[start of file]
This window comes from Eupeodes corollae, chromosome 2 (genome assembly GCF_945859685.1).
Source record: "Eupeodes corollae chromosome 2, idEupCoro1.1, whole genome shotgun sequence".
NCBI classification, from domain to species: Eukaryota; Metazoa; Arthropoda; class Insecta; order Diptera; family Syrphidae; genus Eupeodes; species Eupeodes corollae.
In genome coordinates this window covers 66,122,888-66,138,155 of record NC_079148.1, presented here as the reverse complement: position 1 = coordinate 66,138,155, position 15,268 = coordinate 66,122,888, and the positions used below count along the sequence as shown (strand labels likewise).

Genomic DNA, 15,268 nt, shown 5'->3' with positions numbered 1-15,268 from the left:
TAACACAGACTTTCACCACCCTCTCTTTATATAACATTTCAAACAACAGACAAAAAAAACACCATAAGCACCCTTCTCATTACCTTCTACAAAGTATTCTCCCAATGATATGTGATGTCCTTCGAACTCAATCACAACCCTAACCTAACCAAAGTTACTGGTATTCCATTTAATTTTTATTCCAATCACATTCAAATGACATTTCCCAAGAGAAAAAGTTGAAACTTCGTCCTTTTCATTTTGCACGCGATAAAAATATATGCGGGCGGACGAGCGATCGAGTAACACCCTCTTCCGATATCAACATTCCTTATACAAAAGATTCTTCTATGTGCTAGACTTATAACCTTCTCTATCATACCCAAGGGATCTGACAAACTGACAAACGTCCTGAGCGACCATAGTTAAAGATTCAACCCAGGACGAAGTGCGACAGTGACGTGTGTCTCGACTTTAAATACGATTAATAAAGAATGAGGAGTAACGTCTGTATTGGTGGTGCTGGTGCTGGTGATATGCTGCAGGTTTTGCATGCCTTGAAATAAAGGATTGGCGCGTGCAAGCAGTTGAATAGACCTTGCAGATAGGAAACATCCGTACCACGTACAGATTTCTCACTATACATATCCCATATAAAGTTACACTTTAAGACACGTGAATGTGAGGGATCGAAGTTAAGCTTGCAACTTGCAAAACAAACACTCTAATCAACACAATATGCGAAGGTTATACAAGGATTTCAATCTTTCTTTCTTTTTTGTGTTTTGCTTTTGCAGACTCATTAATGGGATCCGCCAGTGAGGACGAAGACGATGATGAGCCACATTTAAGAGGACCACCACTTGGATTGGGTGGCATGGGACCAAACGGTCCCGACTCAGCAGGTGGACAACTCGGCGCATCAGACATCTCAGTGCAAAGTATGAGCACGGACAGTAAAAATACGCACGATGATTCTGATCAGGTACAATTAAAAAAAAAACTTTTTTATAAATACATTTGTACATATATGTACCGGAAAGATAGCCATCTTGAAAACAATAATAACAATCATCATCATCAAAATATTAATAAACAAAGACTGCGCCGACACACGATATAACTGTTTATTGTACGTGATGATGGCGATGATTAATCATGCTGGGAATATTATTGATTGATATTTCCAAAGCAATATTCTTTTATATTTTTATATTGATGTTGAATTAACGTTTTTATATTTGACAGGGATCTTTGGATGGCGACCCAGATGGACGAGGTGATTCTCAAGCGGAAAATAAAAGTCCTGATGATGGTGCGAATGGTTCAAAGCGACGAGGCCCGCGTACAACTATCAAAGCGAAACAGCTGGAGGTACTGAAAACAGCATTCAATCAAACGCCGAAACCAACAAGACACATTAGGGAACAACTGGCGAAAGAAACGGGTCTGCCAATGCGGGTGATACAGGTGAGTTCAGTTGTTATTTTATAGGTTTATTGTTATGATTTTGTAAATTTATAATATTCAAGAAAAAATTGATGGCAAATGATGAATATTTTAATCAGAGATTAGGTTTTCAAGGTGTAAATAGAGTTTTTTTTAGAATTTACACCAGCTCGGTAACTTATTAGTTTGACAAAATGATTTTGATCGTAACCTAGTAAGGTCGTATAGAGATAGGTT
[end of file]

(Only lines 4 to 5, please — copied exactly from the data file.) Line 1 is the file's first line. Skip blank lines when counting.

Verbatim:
In genome coordinates this window covers 66,122,888-66,138,155 of record NC_079148.1, presented here as the reverse complement: position 1 = coordinate 66,138,155, position 15,268 = coordinate 66,122,888, and the positions used below count along the sequence as shown (strand labels likewise).

Genomic DNA, 15,268 nt, shown 5'->3' with positions numbered 1-15,268 from the left: